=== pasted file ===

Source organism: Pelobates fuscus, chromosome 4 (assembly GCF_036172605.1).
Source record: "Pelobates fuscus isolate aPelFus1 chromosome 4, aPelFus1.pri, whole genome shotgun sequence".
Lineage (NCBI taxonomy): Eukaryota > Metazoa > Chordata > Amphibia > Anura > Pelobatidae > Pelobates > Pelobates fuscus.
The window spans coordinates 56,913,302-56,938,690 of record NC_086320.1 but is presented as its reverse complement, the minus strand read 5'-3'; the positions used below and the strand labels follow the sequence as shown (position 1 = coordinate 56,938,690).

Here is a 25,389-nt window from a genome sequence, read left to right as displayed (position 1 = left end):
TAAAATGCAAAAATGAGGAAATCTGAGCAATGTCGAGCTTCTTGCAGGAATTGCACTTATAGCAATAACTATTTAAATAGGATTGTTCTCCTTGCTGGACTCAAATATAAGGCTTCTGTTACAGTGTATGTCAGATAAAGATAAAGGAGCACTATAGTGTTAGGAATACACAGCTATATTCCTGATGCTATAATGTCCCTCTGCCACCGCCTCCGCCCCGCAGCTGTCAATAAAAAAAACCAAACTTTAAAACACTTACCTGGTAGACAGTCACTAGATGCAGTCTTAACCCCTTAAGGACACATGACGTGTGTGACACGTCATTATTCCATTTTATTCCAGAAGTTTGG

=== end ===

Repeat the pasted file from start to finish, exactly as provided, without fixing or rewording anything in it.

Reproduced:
Source organism: Pelobates fuscus, chromosome 4 (assembly GCF_036172605.1).
Source record: "Pelobates fuscus isolate aPelFus1 chromosome 4, aPelFus1.pri, whole genome shotgun sequence".
Lineage (NCBI taxonomy): Eukaryota > Metazoa > Chordata > Amphibia > Anura > Pelobatidae > Pelobates > Pelobates fuscus.
The window spans coordinates 56,913,302-56,938,690 of record NC_086320.1 but is presented as its reverse complement, the minus strand read 5'-3'; the positions used below and the strand labels follow the sequence as shown (position 1 = coordinate 56,938,690).

Here is a 25,389-nt window from a genome sequence, read left to right as displayed (position 1 = left end):
TAAAATGCAAAAATGAGGAAATCTGAGCAATGTCGAGCTTCTTGCAGGAATTGCACTTATAGCAATAACTATTTAAATAGGATTGTTCTCCTTGCTGGACTCAAATATAAGGCTTCTGTTACAGTGTATGTCAGATAAAGATAAAGGAGCACTATAGTGTTAGGAATACACAGCTATATTCCTGATGCTATAATGTCCCTCTGCCACCGCCTCCGCCCCGCAGCTGTCAATAAAAAAAACCAAACTTTAAAACACTTACCTGGTAGACAGTCACTAGATGCAGTCTTAACCCCTTAAGGACACATGACGTGTGTGACACGTCATTATTCCATTTTATTCCAGAAGTTTGG